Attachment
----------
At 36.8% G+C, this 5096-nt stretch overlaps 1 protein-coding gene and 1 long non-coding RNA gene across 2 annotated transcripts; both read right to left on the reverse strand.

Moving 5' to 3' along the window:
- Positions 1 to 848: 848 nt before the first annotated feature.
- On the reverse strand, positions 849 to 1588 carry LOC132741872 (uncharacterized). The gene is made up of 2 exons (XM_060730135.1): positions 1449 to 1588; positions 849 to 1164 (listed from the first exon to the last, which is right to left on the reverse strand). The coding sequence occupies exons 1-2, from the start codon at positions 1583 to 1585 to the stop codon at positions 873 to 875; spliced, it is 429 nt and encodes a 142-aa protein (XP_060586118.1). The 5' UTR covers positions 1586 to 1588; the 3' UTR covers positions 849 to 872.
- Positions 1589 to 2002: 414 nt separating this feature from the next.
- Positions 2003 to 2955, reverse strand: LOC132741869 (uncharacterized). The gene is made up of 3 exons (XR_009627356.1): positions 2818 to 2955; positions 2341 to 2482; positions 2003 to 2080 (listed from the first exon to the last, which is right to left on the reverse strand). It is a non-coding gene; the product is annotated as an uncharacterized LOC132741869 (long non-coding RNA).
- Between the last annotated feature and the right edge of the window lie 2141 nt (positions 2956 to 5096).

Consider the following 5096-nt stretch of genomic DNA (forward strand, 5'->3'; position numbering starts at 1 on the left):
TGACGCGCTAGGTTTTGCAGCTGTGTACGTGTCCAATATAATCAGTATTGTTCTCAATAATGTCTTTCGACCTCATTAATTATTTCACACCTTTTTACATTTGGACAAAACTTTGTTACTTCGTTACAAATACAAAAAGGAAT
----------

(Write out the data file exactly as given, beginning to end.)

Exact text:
At 36.8% G+C, this 5096-nt stretch overlaps 1 protein-coding gene and 1 long non-coding RNA gene across 2 annotated transcripts; both read right to left on the reverse strand.

Moving 5' to 3' along the window:
- Positions 1 to 848: 848 nt before the first annotated feature.
- On the reverse strand, positions 849 to 1588 carry LOC132741872 (uncharacterized). The gene is made up of 2 exons (XM_060730135.1): positions 1449 to 1588; positions 849 to 1164 (listed from the first exon to the last, which is right to left on the reverse strand). The coding sequence occupies exons 1-2, from the start codon at positions 1583 to 1585 to the stop codon at positions 873 to 875; spliced, it is 429 nt and encodes a 142-aa protein (XP_060586118.1). The 5' UTR covers positions 1586 to 1588; the 3' UTR covers positions 849 to 872.
- Positions 1589 to 2002: 414 nt separating this feature from the next.
- Positions 2003 to 2955, reverse strand: LOC132741869 (uncharacterized). The gene is made up of 3 exons (XR_009627356.1): positions 2818 to 2955; positions 2341 to 2482; positions 2003 to 2080 (listed from the first exon to the last, which is right to left on the reverse strand). It is a non-coding gene; the product is annotated as an uncharacterized LOC132741869 (long non-coding RNA).
- Between the last annotated feature and the right edge of the window lie 2141 nt (positions 2956 to 5096).

Consider the following 5096-nt stretch of genomic DNA (forward strand, 5'->3'; position numbering starts at 1 on the left):
TGACGCGCTAGGTTTTGCAGCTGTGTACGTGTCCAATATAATCAGTATTGTTCTCAATAATGTCTTTCGACCTCATTAATTATTTCACACCTTTTTACATTTGGACAAAACTTTGTTACTTCGTTACAAATACAAAAAGGAAT